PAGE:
Causes of high cholesterol include such lifestyle choices as diet, weight and activity levels, but they also include genetic makeup, according to Mayo Clinic. Both family history and lifestyle play a role in one's cholesterol totals.
Cholesterol comes in three types: HDL, LDL and VLDL. The HDL, or high-density lipoprotein, is known as the "good" cholesterol, as it gathers excess cholesterol from around the bloodstream and transports it to the liver. The liver then filters the cholesterol out, converting it to waste matter, according to Mayo Clinic.
LDL, or low-density lipoprotein, is known as "bad" cholesterol, notes Mayo Clinic. This builds up along the walls of the arteries, causing them to harden and get narrower. VLDL, or very low-density lipoprotein, has the most triglycerides. VLDL cholesterol increases the size of LDL cholesterol particles, making blood vessels even narrower.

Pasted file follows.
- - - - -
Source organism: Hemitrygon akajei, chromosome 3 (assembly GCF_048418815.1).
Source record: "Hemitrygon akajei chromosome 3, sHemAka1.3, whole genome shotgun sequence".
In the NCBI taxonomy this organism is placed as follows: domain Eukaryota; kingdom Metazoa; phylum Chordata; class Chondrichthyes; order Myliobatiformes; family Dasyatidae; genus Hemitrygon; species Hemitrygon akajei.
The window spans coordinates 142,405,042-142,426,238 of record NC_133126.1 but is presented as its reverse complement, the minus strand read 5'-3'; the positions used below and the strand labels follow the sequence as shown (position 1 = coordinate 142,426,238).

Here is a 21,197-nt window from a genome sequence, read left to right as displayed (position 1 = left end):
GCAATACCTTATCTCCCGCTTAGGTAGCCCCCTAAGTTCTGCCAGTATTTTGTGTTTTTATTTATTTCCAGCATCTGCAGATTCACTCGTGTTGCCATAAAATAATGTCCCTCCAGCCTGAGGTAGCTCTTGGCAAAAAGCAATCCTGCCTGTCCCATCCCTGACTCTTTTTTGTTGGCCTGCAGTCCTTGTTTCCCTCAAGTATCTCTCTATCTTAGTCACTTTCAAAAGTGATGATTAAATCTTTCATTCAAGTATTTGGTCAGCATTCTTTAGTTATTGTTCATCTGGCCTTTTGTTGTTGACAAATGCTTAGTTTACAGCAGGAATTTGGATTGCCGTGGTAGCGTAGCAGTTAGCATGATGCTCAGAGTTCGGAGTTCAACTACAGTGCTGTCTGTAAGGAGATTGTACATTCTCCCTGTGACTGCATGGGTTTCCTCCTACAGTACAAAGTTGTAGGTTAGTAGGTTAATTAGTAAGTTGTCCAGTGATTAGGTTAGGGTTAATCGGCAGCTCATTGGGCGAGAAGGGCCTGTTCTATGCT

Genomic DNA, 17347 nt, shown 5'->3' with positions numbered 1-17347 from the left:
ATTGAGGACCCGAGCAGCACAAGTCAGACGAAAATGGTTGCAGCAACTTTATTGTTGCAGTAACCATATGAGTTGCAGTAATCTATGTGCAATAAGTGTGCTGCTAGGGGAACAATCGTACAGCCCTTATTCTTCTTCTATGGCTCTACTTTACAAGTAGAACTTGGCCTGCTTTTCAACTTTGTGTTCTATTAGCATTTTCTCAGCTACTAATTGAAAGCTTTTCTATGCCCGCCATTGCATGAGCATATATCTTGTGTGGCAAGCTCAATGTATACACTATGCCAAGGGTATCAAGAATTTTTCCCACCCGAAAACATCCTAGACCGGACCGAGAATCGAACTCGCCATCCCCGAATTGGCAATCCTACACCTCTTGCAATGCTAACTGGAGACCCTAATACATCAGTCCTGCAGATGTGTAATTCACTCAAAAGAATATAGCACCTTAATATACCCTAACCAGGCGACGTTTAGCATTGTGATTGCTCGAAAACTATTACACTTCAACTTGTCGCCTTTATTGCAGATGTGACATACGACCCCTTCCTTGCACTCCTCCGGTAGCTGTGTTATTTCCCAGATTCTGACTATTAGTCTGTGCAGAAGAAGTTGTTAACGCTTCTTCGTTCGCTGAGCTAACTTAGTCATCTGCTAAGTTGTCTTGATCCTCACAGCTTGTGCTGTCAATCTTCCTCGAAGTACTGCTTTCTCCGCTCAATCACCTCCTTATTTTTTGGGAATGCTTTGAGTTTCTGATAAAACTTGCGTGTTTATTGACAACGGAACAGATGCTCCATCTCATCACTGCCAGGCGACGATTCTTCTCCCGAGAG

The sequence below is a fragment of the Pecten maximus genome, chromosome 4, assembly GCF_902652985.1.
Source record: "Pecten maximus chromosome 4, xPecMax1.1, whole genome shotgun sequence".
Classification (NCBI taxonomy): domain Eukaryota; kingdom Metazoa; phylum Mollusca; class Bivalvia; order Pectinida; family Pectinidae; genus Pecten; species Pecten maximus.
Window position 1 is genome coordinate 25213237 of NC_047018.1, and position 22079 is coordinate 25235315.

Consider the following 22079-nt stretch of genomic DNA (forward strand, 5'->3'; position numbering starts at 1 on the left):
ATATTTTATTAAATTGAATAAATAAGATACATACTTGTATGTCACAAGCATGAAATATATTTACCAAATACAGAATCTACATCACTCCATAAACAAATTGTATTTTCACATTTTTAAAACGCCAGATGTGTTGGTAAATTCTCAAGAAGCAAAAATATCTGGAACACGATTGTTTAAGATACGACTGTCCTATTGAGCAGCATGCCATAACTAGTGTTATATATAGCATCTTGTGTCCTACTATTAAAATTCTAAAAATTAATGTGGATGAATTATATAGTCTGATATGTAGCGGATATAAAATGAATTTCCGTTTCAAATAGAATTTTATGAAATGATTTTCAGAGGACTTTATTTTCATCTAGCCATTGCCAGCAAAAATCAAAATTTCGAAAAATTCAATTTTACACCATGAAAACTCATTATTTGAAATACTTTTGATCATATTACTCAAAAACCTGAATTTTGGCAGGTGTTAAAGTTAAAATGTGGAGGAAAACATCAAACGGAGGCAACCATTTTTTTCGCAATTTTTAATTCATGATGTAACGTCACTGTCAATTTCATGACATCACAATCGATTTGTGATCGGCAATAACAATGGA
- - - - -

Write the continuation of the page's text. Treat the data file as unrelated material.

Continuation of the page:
People who are inactive, overweight and who eat unhealthy foods are likely to have the highest levels of LDL cholesterol and the lowest levels of HDL cholesterol, notes Mayo Clinic. Even people who lead a healthy lifestyle may have higher levels of cholesterol as a result of family history. Genetic factors may hinder cells from taking LDL cholesterol out of the blood efficiently, or they may cause the liver to make too much cholesterol.